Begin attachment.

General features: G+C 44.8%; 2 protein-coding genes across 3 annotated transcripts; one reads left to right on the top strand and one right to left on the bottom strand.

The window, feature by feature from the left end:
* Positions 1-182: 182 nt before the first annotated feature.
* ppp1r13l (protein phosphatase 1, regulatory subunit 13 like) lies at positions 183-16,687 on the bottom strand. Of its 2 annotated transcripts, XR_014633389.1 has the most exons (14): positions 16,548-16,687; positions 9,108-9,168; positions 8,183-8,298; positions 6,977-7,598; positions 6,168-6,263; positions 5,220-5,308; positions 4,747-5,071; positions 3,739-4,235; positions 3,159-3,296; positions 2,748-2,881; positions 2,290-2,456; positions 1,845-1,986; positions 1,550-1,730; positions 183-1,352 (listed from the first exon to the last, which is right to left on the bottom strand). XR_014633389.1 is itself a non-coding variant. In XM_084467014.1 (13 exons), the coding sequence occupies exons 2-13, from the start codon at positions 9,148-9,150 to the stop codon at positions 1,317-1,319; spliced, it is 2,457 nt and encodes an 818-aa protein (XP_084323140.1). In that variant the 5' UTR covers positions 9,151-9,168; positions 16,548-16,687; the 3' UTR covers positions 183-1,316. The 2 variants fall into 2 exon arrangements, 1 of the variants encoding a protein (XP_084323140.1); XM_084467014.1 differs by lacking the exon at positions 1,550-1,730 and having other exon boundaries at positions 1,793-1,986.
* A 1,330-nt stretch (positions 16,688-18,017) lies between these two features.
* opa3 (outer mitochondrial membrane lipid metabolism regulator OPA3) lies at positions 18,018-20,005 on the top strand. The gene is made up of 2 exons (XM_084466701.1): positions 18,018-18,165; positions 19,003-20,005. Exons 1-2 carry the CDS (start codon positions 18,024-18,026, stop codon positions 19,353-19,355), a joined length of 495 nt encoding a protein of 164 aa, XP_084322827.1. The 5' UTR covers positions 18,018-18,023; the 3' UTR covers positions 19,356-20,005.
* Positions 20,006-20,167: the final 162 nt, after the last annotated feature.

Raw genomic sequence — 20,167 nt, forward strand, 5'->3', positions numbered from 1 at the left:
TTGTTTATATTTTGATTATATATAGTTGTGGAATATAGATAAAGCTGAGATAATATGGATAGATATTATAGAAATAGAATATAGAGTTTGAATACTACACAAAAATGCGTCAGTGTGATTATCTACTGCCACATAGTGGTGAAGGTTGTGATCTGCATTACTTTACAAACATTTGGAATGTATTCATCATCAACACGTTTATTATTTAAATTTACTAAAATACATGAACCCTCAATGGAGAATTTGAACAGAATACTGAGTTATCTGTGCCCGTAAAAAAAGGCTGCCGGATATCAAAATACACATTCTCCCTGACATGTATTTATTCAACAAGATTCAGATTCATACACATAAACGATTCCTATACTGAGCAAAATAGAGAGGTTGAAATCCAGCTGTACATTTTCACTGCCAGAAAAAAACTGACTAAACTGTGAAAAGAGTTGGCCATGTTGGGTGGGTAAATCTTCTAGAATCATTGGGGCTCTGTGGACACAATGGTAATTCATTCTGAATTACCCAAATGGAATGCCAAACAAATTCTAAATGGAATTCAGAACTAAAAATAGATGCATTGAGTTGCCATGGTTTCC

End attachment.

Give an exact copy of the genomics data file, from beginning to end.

General features: G+C 44.8%; 2 protein-coding genes across 3 annotated transcripts; one reads left to right on the top strand and one right to left on the bottom strand.

The window, feature by feature from the left end:
* Positions 1-182: 182 nt before the first annotated feature.
* ppp1r13l (protein phosphatase 1, regulatory subunit 13 like) lies at positions 183-16,687 on the bottom strand. Of its 2 annotated transcripts, XR_014633389.1 has the most exons (14): positions 16,548-16,687; positions 9,108-9,168; positions 8,183-8,298; positions 6,977-7,598; positions 6,168-6,263; positions 5,220-5,308; positions 4,747-5,071; positions 3,739-4,235; positions 3,159-3,296; positions 2,748-2,881; positions 2,290-2,456; positions 1,845-1,986; positions 1,550-1,730; positions 183-1,352 (listed from the first exon to the last, which is right to left on the bottom strand). XR_014633389.1 is itself a non-coding variant. In XM_084467014.1 (13 exons), the coding sequence occupies exons 2-13, from the start codon at positions 9,148-9,150 to the stop codon at positions 1,317-1,319; spliced, it is 2,457 nt and encodes an 818-aa protein (XP_084323140.1). In that variant the 5' UTR covers positions 9,151-9,168; positions 16,548-16,687; the 3' UTR covers positions 183-1,316. The 2 variants fall into 2 exon arrangements, 1 of the variants encoding a protein (XP_084323140.1); XM_084467014.1 differs by lacking the exon at positions 1,550-1,730 and having other exon boundaries at positions 1,793-1,986.
* A 1,330-nt stretch (positions 16,688-18,017) lies between these two features.
* opa3 (outer mitochondrial membrane lipid metabolism regulator OPA3) lies at positions 18,018-20,005 on the top strand. The gene is made up of 2 exons (XM_084466701.1): positions 18,018-18,165; positions 19,003-20,005. Exons 1-2 carry the CDS (start codon positions 18,024-18,026, stop codon positions 19,353-19,355), a joined length of 495 nt encoding a protein of 164 aa, XP_084322827.1. The 5' UTR covers positions 18,018-18,023; the 3' UTR covers positions 19,356-20,005.
* Positions 20,006-20,167: the final 162 nt, after the last annotated feature.

Raw genomic sequence — 20,167 nt, forward strand, 5'->3', positions numbered from 1 at the left:
TTGTTTATATTTTGATTATATATAGTTGTGGAATATAGATAAAGCTGAGATAATATGGATAGATATTATAGAAATAGAATATAGAGTTTGAATACTACACAAAAATGCGTCAGTGTGATTATCTACTGCCACATAGTGGTGAAGGTTGTGATCTGCATTACTTTACAAACATTTGGAATGTATTCATCATCAACACGTTTATTATTTAAATTTACTAAAATACATGAACCCTCAATGGAGAATTTGAACAGAATACTGAGTTATCTGTGCCCGTAAAAAAAGGCTGCCGGATATCAAAATACACATTCTCCCTGACATGTATTTATTCAACAAGATTCAGATTCATACACATAAACGATTCCTATACTGAGCAAAATAGAGAGGTTGAAATCCAGCTGTACATTTTCACTGCCAGAAAAAAACTGACTAAACTGTGAAAAGAGTTGGCCATGTTGGGTGGGTAAATCTTCTAGAATCATTGGGGCTCTGTGGACACAATGGTAATTCATTCTGAATTACCCAAATGGAATGCCAAACAAATTCTAAATGGAATTCAGAACTAAAAATAGATGCATTGAGTTGCCATGGTTTCC